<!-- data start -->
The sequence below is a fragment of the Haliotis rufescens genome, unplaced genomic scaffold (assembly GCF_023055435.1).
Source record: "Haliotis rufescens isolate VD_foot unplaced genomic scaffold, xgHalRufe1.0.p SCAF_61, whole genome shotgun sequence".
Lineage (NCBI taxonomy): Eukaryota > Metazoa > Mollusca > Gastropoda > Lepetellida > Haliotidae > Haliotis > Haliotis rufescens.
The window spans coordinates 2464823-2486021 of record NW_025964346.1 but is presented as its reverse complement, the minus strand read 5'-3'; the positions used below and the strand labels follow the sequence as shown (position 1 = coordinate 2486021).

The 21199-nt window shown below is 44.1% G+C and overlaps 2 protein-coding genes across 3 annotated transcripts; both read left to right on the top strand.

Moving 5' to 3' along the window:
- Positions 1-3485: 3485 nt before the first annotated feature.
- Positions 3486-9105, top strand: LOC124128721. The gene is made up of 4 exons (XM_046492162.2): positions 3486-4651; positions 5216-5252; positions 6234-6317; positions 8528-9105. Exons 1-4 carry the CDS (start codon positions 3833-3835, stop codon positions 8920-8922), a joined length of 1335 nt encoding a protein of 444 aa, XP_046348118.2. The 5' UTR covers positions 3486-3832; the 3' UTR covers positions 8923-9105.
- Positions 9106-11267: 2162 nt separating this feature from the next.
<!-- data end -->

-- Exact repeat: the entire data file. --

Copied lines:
The sequence below is a fragment of the Haliotis rufescens genome, unplaced genomic scaffold (assembly GCF_023055435.1).
Source record: "Haliotis rufescens isolate VD_foot unplaced genomic scaffold, xgHalRufe1.0.p SCAF_61, whole genome shotgun sequence".
Lineage (NCBI taxonomy): Eukaryota > Metazoa > Mollusca > Gastropoda > Lepetellida > Haliotidae > Haliotis > Haliotis rufescens.
The window spans coordinates 2464823-2486021 of record NW_025964346.1 but is presented as its reverse complement, the minus strand read 5'-3'; the positions used below and the strand labels follow the sequence as shown (position 1 = coordinate 2486021).

The 21199-nt window shown below is 44.1% G+C and overlaps 2 protein-coding genes across 3 annotated transcripts; both read left to right on the top strand.

Moving 5' to 3' along the window:
- Positions 1-3485: 3485 nt before the first annotated feature.
- Positions 3486-9105, top strand: LOC124128721. The gene is made up of 4 exons (XM_046492162.2): positions 3486-4651; positions 5216-5252; positions 6234-6317; positions 8528-9105. Exons 1-4 carry the CDS (start codon positions 3833-3835, stop codon positions 8920-8922), a joined length of 1335 nt encoding a protein of 444 aa, XP_046348118.2. The 5' UTR covers positions 3486-3832; the 3' UTR covers positions 8923-9105.
- Positions 9106-11267: 2162 nt separating this feature from the next.